Any decent food processor will also come with disc attachments to replace the blade for slicing or julienning; I only resort to this when I’ve got a lot of vegetation to plow through, preferring my Kyocera hand-held mandoline when I need a finer slice. If you don’t cook because you hate the prep work, though, a food processor may eliminate that obstacle.
We got our food processor fifteen years ago and it still runs; it’s also a Cuisinart and is a 7-cup model like the one linked above, which is nearly half off at $100. The one application where I wish I had a larger model is the pumpkin pie, which always ends up leaking because the recipe produces more filling than one crust can hold anyway.
* Season a trout fillet with salt and pepper, press it into almond crumbs, then pan-fry for two minutes per side. Add a little more butter to the skillet and a chopped shallot, let it brown, season with salt and pepper, and there’s your sauce. Bonus: deglaze the pan with white wine or – with the flame OFF, please – Chartreuse liquor.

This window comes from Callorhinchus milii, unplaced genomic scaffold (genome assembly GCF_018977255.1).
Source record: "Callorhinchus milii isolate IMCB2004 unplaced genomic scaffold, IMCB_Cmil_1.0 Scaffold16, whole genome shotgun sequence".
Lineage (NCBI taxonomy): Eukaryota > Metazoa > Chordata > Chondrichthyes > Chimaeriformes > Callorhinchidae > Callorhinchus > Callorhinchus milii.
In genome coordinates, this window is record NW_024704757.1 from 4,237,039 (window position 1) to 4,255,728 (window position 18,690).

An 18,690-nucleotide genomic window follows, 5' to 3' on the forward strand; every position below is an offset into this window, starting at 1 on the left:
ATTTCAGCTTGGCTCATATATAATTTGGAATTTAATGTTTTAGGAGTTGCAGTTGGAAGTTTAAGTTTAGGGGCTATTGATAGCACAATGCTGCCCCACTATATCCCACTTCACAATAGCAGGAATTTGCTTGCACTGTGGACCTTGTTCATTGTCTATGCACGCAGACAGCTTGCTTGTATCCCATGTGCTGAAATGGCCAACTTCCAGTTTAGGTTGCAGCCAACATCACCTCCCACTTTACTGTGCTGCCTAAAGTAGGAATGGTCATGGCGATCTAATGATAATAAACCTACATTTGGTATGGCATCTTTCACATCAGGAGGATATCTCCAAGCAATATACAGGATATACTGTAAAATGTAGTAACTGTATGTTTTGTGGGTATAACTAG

The model I own is slightly smaller than the one in that link, and the motor is substantially weaker (275 watts vs 450 in the 5-quart), and those “slightly” modifiers make all the difference; if I was in the market for one today, I’d spend the extra $100 and get the one I linked here. The 4.5-quart model tends to walk on the counter when working something strong like bread dough, and the bowl is a little too small for some applications – I made a genoise years ago that threatened to spill out of it and take over the counter like ice-nine.
Why do you need a stand mixer? Its primary benefit is in baking. If all ingredients are at room temperature, I can use my stand mixer to get cookies in the oven inside of ten minutes*. It’s great for meringues or anything built on egg foams, like buttercream – you really don’t want to stand there for ten minutes while you incorporate a pound of butter, one tablespoon at a time. (That’s 32 Tbsp.) I’ve made Alton Brown’s brownie recipe in here many times; it starts with beating four eggs until well-combined, after which you’re gradually adding various ingredients to build the batter. It’s a huge benefit to have both hands free while the machine is mixing.